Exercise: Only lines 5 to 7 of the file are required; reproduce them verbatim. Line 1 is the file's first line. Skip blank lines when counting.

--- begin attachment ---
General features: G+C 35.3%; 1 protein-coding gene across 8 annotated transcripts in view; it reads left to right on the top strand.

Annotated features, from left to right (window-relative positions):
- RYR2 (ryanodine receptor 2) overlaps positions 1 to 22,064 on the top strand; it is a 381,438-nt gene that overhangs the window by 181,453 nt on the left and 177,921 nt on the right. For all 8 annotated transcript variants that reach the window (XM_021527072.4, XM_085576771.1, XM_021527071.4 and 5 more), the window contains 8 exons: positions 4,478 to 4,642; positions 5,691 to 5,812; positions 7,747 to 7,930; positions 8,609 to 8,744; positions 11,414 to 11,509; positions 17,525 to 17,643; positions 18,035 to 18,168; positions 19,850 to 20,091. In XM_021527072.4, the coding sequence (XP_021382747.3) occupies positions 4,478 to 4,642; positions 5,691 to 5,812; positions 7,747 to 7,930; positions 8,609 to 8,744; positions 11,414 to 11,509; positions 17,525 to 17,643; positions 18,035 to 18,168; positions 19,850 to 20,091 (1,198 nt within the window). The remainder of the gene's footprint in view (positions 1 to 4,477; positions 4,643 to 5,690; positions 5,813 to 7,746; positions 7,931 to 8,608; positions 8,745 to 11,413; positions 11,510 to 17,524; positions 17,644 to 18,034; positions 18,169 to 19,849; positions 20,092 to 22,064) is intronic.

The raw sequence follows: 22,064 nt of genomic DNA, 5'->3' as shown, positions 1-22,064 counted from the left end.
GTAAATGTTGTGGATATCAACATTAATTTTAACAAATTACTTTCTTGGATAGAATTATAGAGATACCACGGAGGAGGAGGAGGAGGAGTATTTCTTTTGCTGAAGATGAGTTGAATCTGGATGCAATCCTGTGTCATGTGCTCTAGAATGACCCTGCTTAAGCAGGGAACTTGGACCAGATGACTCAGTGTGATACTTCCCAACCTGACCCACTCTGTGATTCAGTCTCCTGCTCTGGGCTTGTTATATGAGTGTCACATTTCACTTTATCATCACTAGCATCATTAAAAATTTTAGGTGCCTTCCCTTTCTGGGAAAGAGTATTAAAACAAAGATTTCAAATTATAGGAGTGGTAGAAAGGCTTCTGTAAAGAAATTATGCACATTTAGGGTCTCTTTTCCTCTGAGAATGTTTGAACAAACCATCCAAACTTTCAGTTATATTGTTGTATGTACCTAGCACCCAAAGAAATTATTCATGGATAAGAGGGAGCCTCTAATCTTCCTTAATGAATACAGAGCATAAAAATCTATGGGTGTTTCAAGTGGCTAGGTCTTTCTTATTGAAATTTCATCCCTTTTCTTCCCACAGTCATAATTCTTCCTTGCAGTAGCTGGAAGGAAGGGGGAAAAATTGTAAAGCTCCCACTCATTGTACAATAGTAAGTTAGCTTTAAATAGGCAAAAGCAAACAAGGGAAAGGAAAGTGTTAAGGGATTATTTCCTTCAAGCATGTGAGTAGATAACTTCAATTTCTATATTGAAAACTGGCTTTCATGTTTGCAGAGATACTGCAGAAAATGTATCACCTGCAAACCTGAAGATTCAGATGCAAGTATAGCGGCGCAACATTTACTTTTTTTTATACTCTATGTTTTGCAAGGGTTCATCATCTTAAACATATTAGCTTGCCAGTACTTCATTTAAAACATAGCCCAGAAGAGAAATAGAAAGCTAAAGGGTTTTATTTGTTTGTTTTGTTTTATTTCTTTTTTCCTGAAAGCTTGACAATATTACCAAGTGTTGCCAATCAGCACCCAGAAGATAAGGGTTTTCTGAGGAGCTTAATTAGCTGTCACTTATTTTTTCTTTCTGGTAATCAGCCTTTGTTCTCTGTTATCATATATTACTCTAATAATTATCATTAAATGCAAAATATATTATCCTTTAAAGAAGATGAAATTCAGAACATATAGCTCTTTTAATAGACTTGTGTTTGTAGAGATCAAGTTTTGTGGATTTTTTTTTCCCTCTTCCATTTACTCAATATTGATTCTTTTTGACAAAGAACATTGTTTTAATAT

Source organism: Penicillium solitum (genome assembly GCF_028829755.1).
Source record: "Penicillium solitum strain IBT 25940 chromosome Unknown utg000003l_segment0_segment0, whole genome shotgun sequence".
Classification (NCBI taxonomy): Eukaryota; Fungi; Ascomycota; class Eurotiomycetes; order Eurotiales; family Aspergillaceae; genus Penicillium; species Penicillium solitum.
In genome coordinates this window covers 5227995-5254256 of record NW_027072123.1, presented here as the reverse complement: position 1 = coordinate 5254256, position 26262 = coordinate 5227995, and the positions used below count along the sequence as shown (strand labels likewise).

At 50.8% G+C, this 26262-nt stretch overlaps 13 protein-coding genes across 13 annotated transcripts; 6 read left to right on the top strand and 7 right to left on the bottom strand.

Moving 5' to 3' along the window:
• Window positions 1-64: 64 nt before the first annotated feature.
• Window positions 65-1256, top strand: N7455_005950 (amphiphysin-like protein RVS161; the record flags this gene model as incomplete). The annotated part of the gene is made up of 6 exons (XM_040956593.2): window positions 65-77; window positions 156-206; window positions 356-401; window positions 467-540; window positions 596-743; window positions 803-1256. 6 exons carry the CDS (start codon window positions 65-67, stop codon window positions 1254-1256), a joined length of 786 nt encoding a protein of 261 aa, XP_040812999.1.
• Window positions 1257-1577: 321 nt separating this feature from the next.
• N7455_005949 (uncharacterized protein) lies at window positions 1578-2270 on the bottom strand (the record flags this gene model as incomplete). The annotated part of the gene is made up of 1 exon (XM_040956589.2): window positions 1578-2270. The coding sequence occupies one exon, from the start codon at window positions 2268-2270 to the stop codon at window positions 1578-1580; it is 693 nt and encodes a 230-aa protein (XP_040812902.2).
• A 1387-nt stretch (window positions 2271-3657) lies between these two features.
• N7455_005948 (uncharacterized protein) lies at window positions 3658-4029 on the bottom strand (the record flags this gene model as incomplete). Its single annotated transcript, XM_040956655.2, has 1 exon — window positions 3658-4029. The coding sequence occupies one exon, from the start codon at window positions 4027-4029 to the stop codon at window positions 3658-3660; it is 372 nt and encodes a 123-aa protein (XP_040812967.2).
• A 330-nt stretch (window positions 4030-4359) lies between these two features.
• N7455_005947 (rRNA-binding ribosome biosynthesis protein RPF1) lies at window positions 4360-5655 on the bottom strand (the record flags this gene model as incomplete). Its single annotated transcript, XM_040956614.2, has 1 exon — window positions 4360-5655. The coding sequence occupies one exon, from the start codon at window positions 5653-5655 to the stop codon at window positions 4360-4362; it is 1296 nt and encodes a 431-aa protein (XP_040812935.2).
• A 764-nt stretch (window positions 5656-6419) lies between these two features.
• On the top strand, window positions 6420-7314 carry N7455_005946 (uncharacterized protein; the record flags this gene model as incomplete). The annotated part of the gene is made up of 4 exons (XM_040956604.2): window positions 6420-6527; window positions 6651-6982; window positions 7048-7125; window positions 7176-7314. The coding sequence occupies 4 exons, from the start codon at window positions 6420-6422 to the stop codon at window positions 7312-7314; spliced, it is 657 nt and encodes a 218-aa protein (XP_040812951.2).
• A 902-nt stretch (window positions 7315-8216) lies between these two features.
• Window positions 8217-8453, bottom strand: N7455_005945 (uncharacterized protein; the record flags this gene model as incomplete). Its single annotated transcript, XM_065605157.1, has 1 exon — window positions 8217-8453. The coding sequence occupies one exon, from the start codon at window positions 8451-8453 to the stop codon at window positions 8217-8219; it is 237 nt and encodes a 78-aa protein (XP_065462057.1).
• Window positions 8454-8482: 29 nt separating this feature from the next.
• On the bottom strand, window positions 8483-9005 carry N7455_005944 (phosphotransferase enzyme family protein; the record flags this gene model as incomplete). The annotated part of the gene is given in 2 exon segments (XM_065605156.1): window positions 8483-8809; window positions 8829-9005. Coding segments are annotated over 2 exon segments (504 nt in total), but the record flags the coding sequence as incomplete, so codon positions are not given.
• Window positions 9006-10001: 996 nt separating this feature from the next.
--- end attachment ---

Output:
GTAAATGTTGTGGATATCAACATTAATTTTAACAAATTACTTTCTTGGATAGAATTATAGAGATACCACGGAGGAGGAGGAGGAGGAGTATTTCTTTTGCTGAAGATGAGTTGAATCTGGATGCAATCCTGTGTCATGTGCTCTAGAATGACCCTGCTTAAGCAGGGAACTTGGACCAGATGACTCAGTGTGATACTTCCCAACCTGACCCACTCTGTGATTCAGTCTCCTGCTCTGGGCTTGTTATATGAGTGTCACATTTCACTTTATCATCACTAGCATCATTAAAAATTTTAGGTGCCTTCCCTTTCTGGGAAAGAGTATTAAAACAAAGATTTCAAATTATAGGAGTGGTAGAAAGGCTTCTGTAAAGAAATTATGCACATTTAGGGTCTCTTTTCCTCTGAGAATGTTTGAACAAACCATCCAAACTTTCAGTTATATTGTTGTATGTACCTAGCACCCAAAGAAATTATTCATGGATAAGAGGGAGCCTCTAATCTTCCTTAATGAATACAGAGCATAAAAATCTATGGGTGTTTCAAGTGGCTAGGTCTTTCTTATTGAAATTTCATCCCTTTTCTTCCCACAGTCATAATTCTTCCTTGCAGTAGCTGGAAGGAAGGGGGAAAAATTGTAAAGCTCCCACTCATTGTACAATAGTAAGTTAGCTTTAAATAGGCAAAAGCAAACAAGGGAAAGGAAAGTGTTAAGGGATTATTTCCTTCAAGCATGTGAGTAGATAACTTCAATTTCTATATTGAAAACTGGCTTTCATGTTTGCAGAGATACTGCAGAAAATGTATCACCTGCAAACCTGAAGATTCAGATGCAAGTATAGCGGCGCAACATTTACTTTTTTTTATACTCTATGTTTTGCAAGGGTTCATCATCTTAAACATATTAGCTTGCCAGTACTTCATTTAAAACATAGCCCAGAAGAGAAATAGAAAGCTAAAGGGTTTTATTTGTTTGTTTTGTTTTATTTCTTTTTTCCTGAAAGCTTGACAATATTACCAAGTGTTGCCAATCAGCACCCAGAAGATAAGGGTTTTCTGAGGAGCTTAATTAGCTGTCACTTATTTTTTCTTTCTGGTAATCAGCCTTTGTTCTCTGTTATCATATATTACTCTAATAATTATCATTAAATGCAAAATATATTATCCTTTAAAGAAGATGAAATTCAGAACATATAGCTCTTTTAATAGACTTGTGTTTGTAGAGATCAAGTTTTGTGGATTTTTTTTTCCCTCTTCCATTTACTCAATATTGATTCTTTTTGACAAAGAACATTGTTTTAATAT

Source organism: Penicillium solitum (genome assembly GCF_028829755.1).
Source record: "Penicillium solitum strain IBT 25940 chromosome Unknown utg000003l_segment0_segment0, whole genome shotgun sequence".